‘A lot of people buy works produced by students and teachers, since they are sold at an affordable price,’ said Nisar.
This year Zainul Mela will conclude the month-long anniversary programme slated to be launched on 1st December.
A special feature of this year’s anniversary programme is an international craft and design exhibition. The exhibition is an effort by Tsinghua University in China to promote crafts in the world.
About 60 universities from countries across the world including USA, Australia, France, United Kingdom and Norway are expected to participate in the exhibition to be held for ten days starting from December 8.
Besides the exhibition, discussions and seminars will also be arranged as part of the anniversary programme.
Zainul’s dream project, which is now a fully-fledged faculty, also faces a number of problems associated with pedagogy and facilities. Over the years, the number of student intake has multiplied, though the mode of learning remained the same. The curriculum has been modelled after the mid-nineteenth century British modern art institution.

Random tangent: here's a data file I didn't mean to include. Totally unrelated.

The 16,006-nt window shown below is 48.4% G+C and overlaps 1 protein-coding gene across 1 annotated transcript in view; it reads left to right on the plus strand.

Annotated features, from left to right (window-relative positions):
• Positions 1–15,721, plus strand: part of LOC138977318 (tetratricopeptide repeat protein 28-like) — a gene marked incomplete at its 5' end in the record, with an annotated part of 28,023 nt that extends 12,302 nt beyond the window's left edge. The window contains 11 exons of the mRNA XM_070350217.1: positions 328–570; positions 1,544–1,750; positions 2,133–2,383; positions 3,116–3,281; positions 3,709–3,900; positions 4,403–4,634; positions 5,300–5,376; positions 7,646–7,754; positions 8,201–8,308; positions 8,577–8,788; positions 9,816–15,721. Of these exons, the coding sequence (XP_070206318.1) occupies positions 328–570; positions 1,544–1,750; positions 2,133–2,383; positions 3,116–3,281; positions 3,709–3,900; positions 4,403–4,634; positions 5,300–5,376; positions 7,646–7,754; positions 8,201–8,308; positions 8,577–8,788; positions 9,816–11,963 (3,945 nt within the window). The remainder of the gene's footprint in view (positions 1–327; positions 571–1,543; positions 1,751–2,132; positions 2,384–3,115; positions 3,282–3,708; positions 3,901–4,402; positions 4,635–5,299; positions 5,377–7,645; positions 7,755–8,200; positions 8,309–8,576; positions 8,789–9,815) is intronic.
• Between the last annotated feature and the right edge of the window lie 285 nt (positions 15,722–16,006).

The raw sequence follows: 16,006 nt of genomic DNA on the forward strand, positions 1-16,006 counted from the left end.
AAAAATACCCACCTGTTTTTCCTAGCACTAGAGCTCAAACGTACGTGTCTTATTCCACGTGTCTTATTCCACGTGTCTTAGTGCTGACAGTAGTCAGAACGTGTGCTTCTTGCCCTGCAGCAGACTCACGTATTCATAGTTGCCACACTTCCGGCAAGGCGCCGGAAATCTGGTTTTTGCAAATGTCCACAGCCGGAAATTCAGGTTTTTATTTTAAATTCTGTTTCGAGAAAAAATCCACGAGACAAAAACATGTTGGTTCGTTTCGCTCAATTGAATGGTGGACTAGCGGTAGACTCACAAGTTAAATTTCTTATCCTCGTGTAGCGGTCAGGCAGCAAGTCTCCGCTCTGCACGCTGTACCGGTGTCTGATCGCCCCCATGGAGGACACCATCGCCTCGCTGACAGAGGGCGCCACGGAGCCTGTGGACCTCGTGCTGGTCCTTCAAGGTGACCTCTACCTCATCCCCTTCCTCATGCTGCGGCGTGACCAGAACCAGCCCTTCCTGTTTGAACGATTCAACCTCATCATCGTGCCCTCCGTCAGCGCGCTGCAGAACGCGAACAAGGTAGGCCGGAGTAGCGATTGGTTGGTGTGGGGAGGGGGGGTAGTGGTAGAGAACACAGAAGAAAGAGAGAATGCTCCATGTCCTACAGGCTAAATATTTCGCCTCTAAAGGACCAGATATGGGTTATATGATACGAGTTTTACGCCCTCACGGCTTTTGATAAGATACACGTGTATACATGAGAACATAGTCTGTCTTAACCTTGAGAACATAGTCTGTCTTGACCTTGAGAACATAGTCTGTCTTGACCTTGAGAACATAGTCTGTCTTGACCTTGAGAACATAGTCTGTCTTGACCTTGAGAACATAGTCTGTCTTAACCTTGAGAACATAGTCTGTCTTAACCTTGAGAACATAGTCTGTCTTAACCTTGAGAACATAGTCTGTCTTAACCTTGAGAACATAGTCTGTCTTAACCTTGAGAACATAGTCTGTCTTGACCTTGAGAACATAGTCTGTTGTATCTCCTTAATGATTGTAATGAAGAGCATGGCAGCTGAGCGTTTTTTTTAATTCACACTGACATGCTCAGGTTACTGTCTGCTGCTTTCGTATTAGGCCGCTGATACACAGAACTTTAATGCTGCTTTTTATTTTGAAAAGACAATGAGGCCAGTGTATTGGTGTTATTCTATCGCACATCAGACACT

Professor Nisar said international exposure was required for the modernization of fine art education in Bangladesh. In keeping with the global trends, Nisar said, interest has grown among students to study graphic design.
Even a few years ago the most popular department was drawing and painting. Additionally, the booming ceramic industry in the country is behind the growing popularity of ceramics. More and more students are now inspired to study ceramics.
Besides, there is a discernable apathy among students in pursuing study in the history of art. ‘Lack of enthusiasm about learning history of art can be attributed to the dearth of qualified teachers,’ said Nisar.